CP: But it's not even talked about in those terms.
Durenberger: No, it can't be talked about like that. You've got to be pro or con.
The excesses of liberalism obscured the wonderful things about it. Most Republicans won't do this, but you need to read Garrison Keillor's Homegrown Democrat to understand some of the good things that came from liberalism.
Durenberger: It's the tolerance for, the thriving in, and the respect for diversity. Because this nation, of all the nations in the world, is the most diverse. It's hard to believe you would visit a representative democracy on this diverse of a society. But we've done it. We have taken this incredibly diverse society of immigrants from all over the world, rich and poor, and religions from all over the world. And we visit upon that a bill of rights and separation of power and stuff like that. It's true when people say, "It's the greatest nation on earth, blah, blah, blah," but what they don't understand now is that it's this incredible diversity and the celebration of it that made that so.
David Brooks writes about exurbanites, the people beyond the suburbs, using the analogy of golf. Their life needs to be like a golf course, where all the grass is clean, and cut to the same size, and the sand traps are all edged appropriately. That's the way they live, that's the way of a growing number of Americans. They want to go to churches where people are just like them, and go to malls that serve people and lifestyles just like them. This is Brooks's characterization, not mine. Increasingly, people want to vote for people who look like them, talk like them, and think like them. They go to church on Sunday, and they want to vote for somebody who talks to them the way the preacher does.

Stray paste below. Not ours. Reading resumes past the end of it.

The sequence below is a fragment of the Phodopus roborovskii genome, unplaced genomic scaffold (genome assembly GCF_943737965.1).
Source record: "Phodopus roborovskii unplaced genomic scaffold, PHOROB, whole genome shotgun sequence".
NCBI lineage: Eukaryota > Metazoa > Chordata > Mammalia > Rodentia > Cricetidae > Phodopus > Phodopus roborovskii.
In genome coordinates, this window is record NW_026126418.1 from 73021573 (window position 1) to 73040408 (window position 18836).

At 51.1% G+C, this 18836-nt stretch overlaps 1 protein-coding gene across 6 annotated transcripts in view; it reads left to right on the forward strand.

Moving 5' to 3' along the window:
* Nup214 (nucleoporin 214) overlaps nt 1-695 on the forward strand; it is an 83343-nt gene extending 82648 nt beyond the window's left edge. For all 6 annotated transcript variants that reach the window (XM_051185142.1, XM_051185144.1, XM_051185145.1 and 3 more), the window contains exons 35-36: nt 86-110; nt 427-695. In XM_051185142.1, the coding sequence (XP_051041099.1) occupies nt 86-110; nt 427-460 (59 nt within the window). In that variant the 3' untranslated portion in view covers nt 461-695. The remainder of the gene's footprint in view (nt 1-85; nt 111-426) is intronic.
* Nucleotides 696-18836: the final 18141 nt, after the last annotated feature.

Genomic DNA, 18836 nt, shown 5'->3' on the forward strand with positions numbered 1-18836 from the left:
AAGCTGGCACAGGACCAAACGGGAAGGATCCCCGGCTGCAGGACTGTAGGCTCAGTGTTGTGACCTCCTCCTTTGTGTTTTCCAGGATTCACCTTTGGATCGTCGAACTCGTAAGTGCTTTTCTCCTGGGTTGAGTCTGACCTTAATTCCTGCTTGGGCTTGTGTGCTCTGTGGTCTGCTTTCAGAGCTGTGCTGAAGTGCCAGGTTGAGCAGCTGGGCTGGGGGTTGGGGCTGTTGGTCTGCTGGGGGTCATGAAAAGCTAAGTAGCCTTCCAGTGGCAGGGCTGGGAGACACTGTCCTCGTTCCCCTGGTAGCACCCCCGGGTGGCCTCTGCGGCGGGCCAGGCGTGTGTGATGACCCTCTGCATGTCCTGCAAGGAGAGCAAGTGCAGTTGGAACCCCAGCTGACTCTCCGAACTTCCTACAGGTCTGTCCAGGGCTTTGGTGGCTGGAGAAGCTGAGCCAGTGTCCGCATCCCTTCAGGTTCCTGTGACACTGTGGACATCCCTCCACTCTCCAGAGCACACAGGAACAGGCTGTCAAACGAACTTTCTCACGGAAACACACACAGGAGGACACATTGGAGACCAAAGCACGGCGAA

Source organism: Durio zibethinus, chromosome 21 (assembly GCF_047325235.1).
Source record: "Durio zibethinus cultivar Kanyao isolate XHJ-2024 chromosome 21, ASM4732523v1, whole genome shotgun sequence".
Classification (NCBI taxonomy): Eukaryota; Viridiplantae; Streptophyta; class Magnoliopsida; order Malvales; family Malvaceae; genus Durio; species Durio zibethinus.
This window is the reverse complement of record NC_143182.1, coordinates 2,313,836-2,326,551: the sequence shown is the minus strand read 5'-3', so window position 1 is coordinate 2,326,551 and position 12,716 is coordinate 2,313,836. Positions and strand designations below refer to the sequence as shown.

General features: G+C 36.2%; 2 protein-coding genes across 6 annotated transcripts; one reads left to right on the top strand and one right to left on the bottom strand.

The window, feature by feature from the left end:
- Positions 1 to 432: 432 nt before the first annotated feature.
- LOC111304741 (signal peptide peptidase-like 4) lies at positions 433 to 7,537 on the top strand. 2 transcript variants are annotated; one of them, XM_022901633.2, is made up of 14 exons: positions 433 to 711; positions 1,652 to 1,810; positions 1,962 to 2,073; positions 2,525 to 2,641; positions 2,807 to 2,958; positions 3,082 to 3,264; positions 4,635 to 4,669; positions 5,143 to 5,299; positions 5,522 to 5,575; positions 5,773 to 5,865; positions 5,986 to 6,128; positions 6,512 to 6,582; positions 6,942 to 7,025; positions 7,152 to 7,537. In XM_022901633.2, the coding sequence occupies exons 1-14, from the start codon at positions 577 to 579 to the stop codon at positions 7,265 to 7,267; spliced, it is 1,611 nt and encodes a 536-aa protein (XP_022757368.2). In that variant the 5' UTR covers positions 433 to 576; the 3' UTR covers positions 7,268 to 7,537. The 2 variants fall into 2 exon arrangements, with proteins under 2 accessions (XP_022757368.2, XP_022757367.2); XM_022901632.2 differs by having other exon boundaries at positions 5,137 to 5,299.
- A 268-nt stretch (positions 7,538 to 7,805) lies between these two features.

And what Keillor is saying is, "You know, you guys wouldn't have those opportunities. Your girls wouldn't be playing for national basketball championships and things like that. You wouldn't have 911 to call to save your kids' life or your own life, if there hadn't been Democrats or liberals fighting for those things." Those are some of the examples he uses. And he's right.